Ex ICE MAIDEN aims to be the first all female team to ski coast to coast across Antarctica using muscle power alone. We will cover 1,700km, pulling sledges of approximately 75kg and battling temperatures of -50°C and wind speeds of over 60mph during our three-month journey. With only two resupply points along the route, we will carry all the supplies and equipment needed to survive for up to 600km at a time.
The team training hard in Hardangervidda National Park, Norway
Our route begins with a climb up the Transantarctic Mountains, via the Leverett Glacier climbing 2835m before skiing over 500km to the South Pole. Following a re-supply at the South Pole we will turn north-west towards Hercules Inlet skiing a further 600km across uneven ground created by sastrugi. The final leg will gradually descend to Hercules Inlet on the Ronne Ice Shelf. It is this leg that offers the highest risk of crevasses.
Our team of 6 are all serving in the British Army or Army Reserve. Capt Zanna Baker (DCSU), Lt Jenni Stephenson (32RA) and LSgt Sophie Montagne (HAC) make up half the team, having been selected from over 250 applicants over 3 test and training exercises.
Maj Nics Wetherill RAMC, LSgt Sophie Montagne RA, Lt Jenni Stephenson RA, Maj Sandy Hennis RSIGNALS, Maj Natalie Taylor RAMC, Capt Zanna Baker RA. Fond farewells at London Heathrow.
This selection process saw applicants learn to live in extreme environments, working alongside the Royal Marine Commandos and Norwegian Army in the Arctic Circle in Norway. As the team grew smaller the training intensified including regular crevasse rescue practice and culminating in a three-week expedition across the Hardangervidda National Park in March 2017. From this expedition our final team of 6 were selected.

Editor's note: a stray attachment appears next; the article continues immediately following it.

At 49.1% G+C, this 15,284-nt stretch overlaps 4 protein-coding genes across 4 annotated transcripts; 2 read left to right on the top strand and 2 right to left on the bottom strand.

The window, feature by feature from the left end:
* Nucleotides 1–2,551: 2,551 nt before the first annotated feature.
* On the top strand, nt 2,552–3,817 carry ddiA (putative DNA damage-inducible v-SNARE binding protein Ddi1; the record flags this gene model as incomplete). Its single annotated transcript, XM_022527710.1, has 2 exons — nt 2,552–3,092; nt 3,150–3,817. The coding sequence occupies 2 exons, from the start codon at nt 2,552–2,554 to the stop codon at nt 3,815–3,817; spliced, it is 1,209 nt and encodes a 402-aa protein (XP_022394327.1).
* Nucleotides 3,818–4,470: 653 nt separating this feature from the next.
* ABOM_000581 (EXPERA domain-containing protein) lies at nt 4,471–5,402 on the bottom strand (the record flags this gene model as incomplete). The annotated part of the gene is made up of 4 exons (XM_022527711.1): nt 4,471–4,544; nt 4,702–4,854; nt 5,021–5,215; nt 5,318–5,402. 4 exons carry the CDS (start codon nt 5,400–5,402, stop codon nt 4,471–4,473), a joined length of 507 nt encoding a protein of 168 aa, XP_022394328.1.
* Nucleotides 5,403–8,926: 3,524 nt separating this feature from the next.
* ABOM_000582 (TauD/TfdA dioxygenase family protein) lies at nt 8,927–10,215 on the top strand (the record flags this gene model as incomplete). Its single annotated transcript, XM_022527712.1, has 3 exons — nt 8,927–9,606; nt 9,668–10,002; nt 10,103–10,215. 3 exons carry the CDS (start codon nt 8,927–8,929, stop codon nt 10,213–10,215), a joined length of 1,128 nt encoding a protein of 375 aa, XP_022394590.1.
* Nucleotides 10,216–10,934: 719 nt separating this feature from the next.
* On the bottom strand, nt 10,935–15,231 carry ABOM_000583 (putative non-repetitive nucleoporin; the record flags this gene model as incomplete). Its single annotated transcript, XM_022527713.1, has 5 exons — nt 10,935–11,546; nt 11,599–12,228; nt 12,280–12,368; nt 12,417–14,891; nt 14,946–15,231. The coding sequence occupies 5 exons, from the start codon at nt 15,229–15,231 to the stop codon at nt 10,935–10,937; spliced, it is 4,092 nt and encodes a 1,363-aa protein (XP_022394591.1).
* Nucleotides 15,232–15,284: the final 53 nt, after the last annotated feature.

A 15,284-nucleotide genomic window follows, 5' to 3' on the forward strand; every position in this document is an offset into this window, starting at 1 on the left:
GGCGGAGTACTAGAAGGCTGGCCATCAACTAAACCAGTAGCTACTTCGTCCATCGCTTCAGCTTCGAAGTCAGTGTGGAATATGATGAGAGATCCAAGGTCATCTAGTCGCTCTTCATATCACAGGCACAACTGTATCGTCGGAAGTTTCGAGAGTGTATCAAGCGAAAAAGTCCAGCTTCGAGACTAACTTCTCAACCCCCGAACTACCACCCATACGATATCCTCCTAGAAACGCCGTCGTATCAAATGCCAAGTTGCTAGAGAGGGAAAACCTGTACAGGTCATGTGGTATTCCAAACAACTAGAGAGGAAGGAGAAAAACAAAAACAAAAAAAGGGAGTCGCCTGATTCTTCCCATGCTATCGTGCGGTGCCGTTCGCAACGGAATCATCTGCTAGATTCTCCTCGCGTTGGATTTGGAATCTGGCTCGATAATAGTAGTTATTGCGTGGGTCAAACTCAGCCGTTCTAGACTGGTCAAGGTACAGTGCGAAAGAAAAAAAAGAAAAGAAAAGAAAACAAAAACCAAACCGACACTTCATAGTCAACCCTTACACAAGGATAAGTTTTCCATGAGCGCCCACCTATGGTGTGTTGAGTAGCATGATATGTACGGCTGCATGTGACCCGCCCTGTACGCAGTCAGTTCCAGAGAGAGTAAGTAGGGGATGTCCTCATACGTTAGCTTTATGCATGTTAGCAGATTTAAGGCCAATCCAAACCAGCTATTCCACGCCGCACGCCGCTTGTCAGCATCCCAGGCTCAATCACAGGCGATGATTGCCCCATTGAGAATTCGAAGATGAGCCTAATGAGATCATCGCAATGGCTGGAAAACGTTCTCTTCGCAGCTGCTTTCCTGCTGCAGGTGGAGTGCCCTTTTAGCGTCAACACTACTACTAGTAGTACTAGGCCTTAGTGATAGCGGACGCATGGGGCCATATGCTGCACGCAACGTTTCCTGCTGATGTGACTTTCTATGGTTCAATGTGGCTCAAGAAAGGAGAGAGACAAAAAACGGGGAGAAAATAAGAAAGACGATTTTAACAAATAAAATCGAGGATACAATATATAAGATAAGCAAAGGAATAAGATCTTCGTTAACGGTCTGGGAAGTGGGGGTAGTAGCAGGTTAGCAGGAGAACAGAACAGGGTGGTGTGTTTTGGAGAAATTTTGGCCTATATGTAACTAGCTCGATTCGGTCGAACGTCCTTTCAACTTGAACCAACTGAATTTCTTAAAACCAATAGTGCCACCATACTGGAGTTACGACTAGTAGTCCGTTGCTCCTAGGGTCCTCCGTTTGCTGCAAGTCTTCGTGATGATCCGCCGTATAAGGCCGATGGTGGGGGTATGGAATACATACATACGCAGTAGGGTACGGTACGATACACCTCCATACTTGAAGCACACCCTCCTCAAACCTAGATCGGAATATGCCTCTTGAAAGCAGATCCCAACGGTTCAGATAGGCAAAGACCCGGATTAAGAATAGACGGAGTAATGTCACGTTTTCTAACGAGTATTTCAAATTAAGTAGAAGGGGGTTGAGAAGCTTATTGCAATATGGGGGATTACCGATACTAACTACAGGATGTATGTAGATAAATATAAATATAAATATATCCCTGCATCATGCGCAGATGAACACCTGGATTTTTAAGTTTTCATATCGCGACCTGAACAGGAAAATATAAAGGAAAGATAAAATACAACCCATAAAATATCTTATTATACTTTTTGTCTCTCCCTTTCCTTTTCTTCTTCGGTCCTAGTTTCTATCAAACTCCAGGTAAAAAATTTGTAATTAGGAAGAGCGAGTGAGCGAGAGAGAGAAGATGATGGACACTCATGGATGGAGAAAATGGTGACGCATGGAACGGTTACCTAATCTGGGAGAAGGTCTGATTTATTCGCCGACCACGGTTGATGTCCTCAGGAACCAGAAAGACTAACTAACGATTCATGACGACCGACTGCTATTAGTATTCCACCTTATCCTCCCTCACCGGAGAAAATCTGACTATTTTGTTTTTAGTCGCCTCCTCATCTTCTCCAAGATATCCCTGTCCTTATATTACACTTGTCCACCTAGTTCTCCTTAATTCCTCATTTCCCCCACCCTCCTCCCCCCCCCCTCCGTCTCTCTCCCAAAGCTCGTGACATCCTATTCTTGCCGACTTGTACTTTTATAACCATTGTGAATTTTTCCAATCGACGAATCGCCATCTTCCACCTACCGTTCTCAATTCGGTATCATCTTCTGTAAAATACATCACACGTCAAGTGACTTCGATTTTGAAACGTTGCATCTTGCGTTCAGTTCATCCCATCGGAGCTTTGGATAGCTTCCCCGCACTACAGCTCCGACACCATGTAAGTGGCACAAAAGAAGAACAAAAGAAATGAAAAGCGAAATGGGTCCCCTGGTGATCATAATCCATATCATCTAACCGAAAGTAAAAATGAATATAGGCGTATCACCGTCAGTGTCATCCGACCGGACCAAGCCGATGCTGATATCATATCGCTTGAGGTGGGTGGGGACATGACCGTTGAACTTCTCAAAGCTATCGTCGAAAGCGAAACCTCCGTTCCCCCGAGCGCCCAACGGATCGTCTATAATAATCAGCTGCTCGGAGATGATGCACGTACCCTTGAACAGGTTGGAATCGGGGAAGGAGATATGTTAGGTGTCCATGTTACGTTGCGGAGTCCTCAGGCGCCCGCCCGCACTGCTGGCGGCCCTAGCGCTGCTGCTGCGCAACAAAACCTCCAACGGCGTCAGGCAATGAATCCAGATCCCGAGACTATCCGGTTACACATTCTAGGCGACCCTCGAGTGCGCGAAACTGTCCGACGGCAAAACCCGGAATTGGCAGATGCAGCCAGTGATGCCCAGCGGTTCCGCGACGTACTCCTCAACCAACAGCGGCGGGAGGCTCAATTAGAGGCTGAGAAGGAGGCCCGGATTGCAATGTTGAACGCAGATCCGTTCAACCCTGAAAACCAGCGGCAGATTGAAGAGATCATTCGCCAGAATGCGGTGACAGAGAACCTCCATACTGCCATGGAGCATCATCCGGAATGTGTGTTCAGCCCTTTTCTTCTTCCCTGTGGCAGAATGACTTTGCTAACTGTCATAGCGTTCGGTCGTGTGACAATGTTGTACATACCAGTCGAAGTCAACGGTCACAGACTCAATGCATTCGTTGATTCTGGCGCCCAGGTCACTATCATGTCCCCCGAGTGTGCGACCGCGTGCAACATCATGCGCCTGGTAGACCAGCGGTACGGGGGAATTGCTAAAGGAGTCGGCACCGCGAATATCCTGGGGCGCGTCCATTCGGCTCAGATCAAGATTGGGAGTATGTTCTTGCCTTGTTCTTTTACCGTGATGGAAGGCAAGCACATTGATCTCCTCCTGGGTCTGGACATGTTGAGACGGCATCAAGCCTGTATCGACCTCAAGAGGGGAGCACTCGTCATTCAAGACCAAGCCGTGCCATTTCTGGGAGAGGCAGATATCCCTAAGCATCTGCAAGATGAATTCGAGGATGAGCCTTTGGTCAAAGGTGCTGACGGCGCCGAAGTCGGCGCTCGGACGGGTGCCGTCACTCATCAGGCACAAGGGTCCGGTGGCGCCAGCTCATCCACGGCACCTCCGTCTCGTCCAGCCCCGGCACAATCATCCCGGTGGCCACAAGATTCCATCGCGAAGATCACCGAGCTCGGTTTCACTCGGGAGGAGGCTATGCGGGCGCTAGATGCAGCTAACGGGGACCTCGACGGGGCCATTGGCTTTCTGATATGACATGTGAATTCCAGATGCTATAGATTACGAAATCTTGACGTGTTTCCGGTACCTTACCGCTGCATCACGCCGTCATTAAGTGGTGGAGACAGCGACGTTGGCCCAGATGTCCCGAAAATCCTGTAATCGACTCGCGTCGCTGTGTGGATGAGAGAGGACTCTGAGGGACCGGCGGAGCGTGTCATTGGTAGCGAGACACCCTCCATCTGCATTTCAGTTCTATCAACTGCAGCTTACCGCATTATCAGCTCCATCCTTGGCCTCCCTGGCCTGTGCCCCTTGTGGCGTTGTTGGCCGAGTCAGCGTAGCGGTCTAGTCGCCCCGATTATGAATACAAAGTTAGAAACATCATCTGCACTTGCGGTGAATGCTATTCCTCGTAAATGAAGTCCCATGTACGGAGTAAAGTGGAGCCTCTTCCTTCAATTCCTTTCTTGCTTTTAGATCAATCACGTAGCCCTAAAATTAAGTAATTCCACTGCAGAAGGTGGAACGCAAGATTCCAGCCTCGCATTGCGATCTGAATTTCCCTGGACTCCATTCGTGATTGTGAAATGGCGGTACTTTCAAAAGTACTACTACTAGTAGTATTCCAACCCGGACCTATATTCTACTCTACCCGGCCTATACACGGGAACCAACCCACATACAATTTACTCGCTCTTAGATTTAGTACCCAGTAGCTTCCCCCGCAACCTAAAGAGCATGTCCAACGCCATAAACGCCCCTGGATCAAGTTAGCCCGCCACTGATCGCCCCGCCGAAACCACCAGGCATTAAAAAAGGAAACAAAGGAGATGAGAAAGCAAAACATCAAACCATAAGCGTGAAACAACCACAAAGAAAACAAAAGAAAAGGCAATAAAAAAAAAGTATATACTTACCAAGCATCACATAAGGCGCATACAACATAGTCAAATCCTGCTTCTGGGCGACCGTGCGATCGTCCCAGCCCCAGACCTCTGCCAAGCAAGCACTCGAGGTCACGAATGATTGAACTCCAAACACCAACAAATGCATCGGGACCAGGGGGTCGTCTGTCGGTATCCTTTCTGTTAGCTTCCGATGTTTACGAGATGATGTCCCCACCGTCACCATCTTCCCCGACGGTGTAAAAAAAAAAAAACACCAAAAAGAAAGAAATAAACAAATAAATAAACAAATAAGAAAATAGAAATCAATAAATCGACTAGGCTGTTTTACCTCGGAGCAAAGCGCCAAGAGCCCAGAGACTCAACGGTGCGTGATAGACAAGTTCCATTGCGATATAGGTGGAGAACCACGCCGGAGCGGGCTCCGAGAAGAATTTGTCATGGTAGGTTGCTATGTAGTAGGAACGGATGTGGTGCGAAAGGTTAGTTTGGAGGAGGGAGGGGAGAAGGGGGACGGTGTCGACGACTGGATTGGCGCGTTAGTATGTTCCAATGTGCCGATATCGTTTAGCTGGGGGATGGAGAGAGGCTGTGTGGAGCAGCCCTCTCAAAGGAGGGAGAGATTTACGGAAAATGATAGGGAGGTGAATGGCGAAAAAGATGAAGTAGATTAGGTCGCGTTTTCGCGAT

LSgt Sophie Montagne: VO2 Max testing in Coventry Summiting our first 4000m+ peak in Switzerland
Throughout the selection process the main aim of the expedition has been to involve as many women as possible, inspiring a new era of expeditionary spirit, encouraging people of all ages to take up a challenge, get active and get outdoors. Alongside this we will be collecting ground breaking medical data informing research into how the female body copes with extreme endurance in polar environments.
Follow our progress on www.exicemaiden.com or through our Facebook page Antarctica Ice Maiden.
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